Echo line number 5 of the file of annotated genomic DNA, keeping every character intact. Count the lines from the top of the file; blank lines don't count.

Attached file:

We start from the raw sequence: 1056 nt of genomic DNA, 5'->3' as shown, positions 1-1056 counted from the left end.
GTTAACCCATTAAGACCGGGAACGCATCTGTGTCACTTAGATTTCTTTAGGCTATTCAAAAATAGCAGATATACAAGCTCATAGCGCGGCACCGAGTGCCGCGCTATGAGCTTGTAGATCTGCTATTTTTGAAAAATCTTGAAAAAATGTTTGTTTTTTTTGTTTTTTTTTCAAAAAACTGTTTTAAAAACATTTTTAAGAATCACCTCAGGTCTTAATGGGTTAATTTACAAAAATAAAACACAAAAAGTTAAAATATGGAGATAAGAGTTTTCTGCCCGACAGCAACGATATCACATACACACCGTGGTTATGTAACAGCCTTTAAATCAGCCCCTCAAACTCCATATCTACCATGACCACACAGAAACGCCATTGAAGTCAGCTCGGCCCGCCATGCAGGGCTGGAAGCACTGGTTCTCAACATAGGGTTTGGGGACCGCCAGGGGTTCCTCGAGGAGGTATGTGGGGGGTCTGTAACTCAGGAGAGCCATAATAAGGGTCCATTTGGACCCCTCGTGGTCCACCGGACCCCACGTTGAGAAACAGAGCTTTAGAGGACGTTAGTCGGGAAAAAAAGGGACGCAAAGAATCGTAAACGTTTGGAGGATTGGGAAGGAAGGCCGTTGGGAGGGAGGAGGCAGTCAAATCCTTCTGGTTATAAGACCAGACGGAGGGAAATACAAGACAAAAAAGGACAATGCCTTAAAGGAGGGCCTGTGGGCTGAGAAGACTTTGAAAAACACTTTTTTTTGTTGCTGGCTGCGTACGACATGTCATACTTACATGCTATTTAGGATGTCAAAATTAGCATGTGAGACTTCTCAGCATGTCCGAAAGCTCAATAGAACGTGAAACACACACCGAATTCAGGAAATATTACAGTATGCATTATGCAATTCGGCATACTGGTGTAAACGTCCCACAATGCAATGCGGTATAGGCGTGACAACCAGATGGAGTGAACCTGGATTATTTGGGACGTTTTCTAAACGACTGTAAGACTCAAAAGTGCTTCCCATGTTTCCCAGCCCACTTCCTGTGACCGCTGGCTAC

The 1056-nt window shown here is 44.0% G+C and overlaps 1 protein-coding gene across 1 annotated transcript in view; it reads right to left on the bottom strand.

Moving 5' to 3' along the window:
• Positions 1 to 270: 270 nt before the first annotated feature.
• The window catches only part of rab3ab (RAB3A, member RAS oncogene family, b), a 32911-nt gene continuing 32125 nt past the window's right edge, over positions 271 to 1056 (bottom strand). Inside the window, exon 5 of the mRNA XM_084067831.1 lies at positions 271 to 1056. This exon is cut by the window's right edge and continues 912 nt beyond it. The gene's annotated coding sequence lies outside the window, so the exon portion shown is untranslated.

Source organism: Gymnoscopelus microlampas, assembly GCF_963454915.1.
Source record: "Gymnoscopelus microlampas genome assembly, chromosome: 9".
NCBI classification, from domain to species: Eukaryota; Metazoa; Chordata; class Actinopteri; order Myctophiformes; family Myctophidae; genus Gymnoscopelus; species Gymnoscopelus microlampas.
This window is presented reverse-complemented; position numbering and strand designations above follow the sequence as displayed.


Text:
• Positions 1 to 270: 270 nt before the first annotated feature.